OxyContin is popular again 

And kids are trying it

And kids are trying it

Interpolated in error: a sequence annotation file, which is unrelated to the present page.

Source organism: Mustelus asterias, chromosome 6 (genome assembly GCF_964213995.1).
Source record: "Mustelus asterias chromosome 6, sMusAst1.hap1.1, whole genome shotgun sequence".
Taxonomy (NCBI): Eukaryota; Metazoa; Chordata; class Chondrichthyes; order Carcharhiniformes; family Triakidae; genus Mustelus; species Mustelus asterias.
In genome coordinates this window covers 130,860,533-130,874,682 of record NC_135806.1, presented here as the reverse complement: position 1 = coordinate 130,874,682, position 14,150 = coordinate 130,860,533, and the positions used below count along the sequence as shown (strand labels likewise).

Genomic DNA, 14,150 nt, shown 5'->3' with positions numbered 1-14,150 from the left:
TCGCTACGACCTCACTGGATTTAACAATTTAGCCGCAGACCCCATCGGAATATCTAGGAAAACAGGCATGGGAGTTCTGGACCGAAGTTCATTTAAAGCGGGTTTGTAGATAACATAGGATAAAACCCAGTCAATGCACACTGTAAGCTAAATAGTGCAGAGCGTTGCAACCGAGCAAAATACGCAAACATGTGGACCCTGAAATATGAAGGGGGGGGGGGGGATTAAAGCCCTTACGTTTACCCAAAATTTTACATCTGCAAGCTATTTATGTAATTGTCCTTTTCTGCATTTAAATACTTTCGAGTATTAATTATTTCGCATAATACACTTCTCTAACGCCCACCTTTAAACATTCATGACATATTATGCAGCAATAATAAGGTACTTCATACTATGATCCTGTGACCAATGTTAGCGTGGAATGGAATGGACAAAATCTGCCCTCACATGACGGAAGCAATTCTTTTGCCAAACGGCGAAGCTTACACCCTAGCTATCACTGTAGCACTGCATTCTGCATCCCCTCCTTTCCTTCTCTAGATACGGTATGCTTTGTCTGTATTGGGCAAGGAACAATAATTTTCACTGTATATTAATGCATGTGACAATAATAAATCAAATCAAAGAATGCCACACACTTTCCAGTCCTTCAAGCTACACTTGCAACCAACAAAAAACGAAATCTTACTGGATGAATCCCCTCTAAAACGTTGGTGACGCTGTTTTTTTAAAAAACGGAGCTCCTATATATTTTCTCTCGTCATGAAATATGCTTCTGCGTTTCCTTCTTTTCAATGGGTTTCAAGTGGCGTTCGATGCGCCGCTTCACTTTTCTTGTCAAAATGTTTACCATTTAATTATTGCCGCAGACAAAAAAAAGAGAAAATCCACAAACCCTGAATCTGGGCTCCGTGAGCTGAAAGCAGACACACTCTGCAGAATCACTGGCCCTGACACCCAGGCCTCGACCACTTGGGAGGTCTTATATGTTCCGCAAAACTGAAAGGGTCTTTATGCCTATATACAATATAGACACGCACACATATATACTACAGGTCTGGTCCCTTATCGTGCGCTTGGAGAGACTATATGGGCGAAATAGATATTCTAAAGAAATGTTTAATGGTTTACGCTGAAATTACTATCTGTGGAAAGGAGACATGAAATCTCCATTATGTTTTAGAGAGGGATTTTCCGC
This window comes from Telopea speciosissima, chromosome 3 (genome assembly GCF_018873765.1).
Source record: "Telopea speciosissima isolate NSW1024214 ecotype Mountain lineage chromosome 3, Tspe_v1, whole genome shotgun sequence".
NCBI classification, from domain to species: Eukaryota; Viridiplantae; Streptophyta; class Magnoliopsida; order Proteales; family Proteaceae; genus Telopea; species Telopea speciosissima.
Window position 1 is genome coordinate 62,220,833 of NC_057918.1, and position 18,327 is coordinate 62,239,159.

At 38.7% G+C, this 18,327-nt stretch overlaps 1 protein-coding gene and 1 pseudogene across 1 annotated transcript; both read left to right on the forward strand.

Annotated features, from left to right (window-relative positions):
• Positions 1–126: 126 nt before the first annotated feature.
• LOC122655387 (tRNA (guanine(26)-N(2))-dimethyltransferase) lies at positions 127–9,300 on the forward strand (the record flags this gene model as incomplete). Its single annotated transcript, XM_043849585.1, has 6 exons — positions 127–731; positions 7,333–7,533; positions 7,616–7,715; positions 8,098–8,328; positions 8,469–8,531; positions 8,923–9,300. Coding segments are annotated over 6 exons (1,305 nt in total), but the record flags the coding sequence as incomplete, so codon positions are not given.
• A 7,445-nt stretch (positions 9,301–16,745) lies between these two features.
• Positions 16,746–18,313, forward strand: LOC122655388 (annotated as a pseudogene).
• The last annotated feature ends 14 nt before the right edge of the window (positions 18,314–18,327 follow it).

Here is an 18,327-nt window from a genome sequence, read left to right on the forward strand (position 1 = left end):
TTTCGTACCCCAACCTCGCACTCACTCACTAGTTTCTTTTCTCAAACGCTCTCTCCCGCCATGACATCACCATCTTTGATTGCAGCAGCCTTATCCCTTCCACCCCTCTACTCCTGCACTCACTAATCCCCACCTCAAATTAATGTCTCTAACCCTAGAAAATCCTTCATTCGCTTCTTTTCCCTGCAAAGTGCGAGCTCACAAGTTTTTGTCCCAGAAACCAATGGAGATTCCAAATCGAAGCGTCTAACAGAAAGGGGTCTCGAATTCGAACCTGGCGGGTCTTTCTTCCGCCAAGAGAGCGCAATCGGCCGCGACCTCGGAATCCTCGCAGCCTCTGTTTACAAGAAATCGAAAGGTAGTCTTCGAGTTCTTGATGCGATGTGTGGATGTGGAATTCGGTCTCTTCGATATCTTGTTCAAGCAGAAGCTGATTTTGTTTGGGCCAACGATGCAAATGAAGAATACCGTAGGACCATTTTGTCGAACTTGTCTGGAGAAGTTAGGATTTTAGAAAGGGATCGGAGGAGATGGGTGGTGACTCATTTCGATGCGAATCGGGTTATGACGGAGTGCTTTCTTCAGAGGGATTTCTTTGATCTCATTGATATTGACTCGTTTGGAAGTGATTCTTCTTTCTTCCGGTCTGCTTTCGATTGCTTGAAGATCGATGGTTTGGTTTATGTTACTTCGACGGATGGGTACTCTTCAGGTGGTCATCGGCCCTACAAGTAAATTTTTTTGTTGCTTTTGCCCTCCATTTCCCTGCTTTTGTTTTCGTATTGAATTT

For Jenni Walter, Friday night starts with a phone call. “I ask my friend for 50, sometimes 75. I meet him on a street near my house. And I’m ready to go,” she said. Twenty-year-old Walter gets her fix — a handful of OxyContin pills — once a week on Fridays. But she gets high every day. Walter would try to get the pills on Monday instead, to stave off the temptation to overuse on the weekend. But money doesn’t come in from her part-time job until the end of the week. And by that time, her supply is dangerously low. “I tried to get off it once, but it felt like my body was shutting down. Like I was going to die,” Walter said. “I have to use in order to stay alive.” OxyContin, a time-released form of the opium derivative oxycodone, is back in vogue. A year ago, Indianapolis Colts owner Jim Irsay made national headlines when he admitted to using OxyContin in addition to other narcotics. Meantime, popularity of the drug increased as people realized that it gives the same kind of high as heroin — without those pesky track marks. Now with MTV celebrity Jack Osbourne’s public announcement of his addiction to Oxy and his effort to get clean, drug enforcement officials fear that Oxy abuse may proliferate. “Oxy is the new celebrity drug — again,” said Gary Ashenfelter, an agent with the Indiana Drug Enforcement Agency. “We’ve got Oxy bandits running around trying to steal what they can get, and we’ve got kids literally dying to take it. Indiana has a real problem here.” OxyContin is a slow-release painkiller and doctors prescribe it for people suffering from intense back pain, arthritis or complications resulting from cancer. Oxy works because the active ingredient, oxycodone, is concentrated at levels of 80 mg or above. Other typical prescription painkillers, such as Percocet and Percodan, contain a paltry 2 to 5 mg of oxycodone. When the Food and Drug Administration approved OxyContin in 1995, it required drug maker Purdue Pharma to manufacture Oxy in a time-release formula. More than 1 million people depend on their one dose of Oxy every 12 hours to dull life-threatening pain. But for Walter and her friends, waiting 12 hours for the oxycodone to fully release is too long. After Walter meets her friend and scores a bag of Oxy, she drives back home. She sets five or six pills on top of a pocket mirror and uses the back of a spoon to crush the Oxy down. Pulverizing it eliminates the time-release property. All those milligrams flood her blood stream at once. Sometimes Walter mixes the powder with some tap water and injects it. But it isn’t easy to find needles. She chewed on a few Oxys once, swigging vodka to wash them down. That took too long, delaying the high. So lately, she and her friends are snorting it like cocaine. One snort and … euphoria. First comes the rush. Then the lightness, the feeling of buoyancy. Then a thousand warm sensations and an awakening into bliss. “What is the opposite of pain?” Walter rhetorically asked. “Think of the most intense pain you’ve ever experienced and reverse that. It feels that good.” Walter said that she goes through a dozen Oxys a day, sometimes more on the weekends. She admits that she’s addicted, and that it happened fast. “I was just out, and my friend took some from home,” she said. “We tried one each. That was four weeks ago.” Oxy isn’t difficult to find. It doesn’t travel some mysterious route between Central America and Central Indiana. Oxy moves from the manufacturer to pharmacies around the country. Dealers find enterprising doctors willing to write fake scripts. One Indiana doctor was indicted last year for writing $1 million in fraudulent prescriptions. Some people try to get their own stash by swiping blank scripts during check-ups while a nurse looks away. They copy down a prescription for the pills and try to get it filled. Pharmacies are now an easy target since most stock Oxy. So far, more than 50 Oxy robberies have been reported in Northern Indiana, according to Lake and Porter County law enforcement officials. Oxy has now been linked to more than 200 deaths nationwide, according to the National Association of Drug Diversion Investigators, a pharmaceutical watchdog. The Indiana DEA did not know the number of Oxy users in Indiana, but it is now collecting data on Oxy proliferation. Ashenfelter said that he suspects that more people use the drug now than did two years ago. “We’re working on a statewide survey on OxyContin now,” Ashenfelter said. “We definitely don’t see Oxy on the decline. The hundred dollar question is why kids want to take it.” For many kids in rural Indiana, the answer is simple: boredom. “Look, there isn’t anything else to do,” said 17-year-old Shannon Walker. Walker said that her friends, who live in Kokomo, use Oxy because it’s “better than sitting around watching TV.” “We can go to a restaurant and eat. Or we can drive around. The middle of Indiana isn’t a very fun place to grow up,” Walker said. “People get bored, so they use drugs.” “Oxy is so easy to get,” said 18-year-old Linda Smith, who lives in Kokomo. “Last year, everyone did other stuff, but now everyone wants Oxy.” It used to be that marijuana and alcohol were popular. But when rumors spread that the high was just like morphine, Oxy became the drug of choice, Smith said. “We heard that Oxy is the same as morphine, which is a narc,” she said. “For a lot of people, heroin has this image of being scary and kind of dirty. Morphine is old school and cleaner, but it’s impossible for people to get. Oxy is the next best thing. And it’s only $5 a pill.” Oxy may start out being a cheap thrill on the weekend, but for many it quickly turns into a very expensive, uncontrollable habit. “It doesn’t take much,” said Indianapolis-based psychotherapist Michael Dettner. “It starts out with one or two pills. But the body becomes acclimated to the high very quickly, so the user needs more. There was one man who wound up spending $800 a day, ingesting dozens of pills. It’s that addictive.” And it’s that dangerous. By crushing Oxy and taking far more than what doctors prescribe can easily cause death. Oxy slows down respiration and dampens the central nervous system. Taking the correct dosage dulls pain. Taking more than that can slow the heart’s beating and the lungs aspirating until everything just stops. “My cousin used Oxy every day in excess,” Walker said. “Then one night, he just took one pill and fell asleep. It was just one that set him over. He never woke up.” Even so, a day without Oxy is a day in hell for many who abuse it. Withdrawal sets in immediately. Cold sweats. Seizures. Aches everywhere. Loss of bowels. Loss of consciousness. And Oxy isn’t just a problem for the people who abuse it when supplies run thin. In July, a 23-year-old West Virginia woman was charged with intent to sell her toddler son for $500 so she could buy Oxy. Some, desperate for the drug, scan the obituaries every day looking for someone who died of a painful disease — then they break into the house, scavenging through bathroom drawers. “I see people with addictions to drugs,” Dettner said. “Oxy is a real problem in Indiana, there’s no question. At first, people experiment. But Oxy is so potent and the addiction happens so fast. The prognosis for recovery is not very good. Treatment is controversial — an anesthesiologist sedates patients for 72 hours in some cases because the withdrawal is so painful.” Dettner said that although Oxy abuse is real, it does have a place in some medicine cabinets. “Some people are in so much pain they need Oxy. If it’s used by specialists with great caution, it can be life-saving for some people,” he said. “Some pharmacies will call doctors if they get a script to verify that it’s a valid prescription. So there are some preventative measures.” For now, Jenni Walter said she’ll keep using. “I’ll be able to stop if I need to, like if I start needing to take more than I can afford to buy. But I’d never give any Oxy to someone who hasn’t used it before. I wouldn’t want my friends to start using it.”